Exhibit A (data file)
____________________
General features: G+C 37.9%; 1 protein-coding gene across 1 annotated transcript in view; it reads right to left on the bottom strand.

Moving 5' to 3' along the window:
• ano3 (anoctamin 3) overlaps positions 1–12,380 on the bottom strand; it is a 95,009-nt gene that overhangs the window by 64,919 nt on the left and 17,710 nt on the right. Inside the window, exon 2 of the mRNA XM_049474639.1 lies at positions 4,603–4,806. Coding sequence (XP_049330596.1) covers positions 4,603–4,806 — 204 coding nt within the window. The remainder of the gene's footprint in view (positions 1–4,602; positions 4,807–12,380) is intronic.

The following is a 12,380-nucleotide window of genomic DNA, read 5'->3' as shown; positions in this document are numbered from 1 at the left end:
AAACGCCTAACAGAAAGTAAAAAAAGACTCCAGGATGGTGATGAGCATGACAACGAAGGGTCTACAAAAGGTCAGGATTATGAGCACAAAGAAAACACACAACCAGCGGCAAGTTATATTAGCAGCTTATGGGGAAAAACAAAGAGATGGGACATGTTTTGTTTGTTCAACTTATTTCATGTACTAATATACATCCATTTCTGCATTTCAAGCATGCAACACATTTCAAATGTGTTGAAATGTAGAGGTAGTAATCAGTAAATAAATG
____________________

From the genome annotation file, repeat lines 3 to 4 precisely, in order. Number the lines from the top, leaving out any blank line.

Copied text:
• ano3 (anoctamin 3) overlaps positions 1–12,380 on the bottom strand; it is a 95,009-nt gene that overhangs the window by 64,919 nt on the left and 17,710 nt on the right. Inside the window, exon 2 of the mRNA XM_049474639.1 lies at positions 4,603–4,806. Coding sequence (XP_049330596.1) covers positions 4,603–4,806 — 204 coding nt within the window. The remainder of the gene's footprint in view (positions 1–4,602; positions 4,807–12,380) is intronic.

The following is a 12,380-nucleotide window of genomic DNA, read 5'->3' as shown; positions in this document are numbered from 1 at the left end: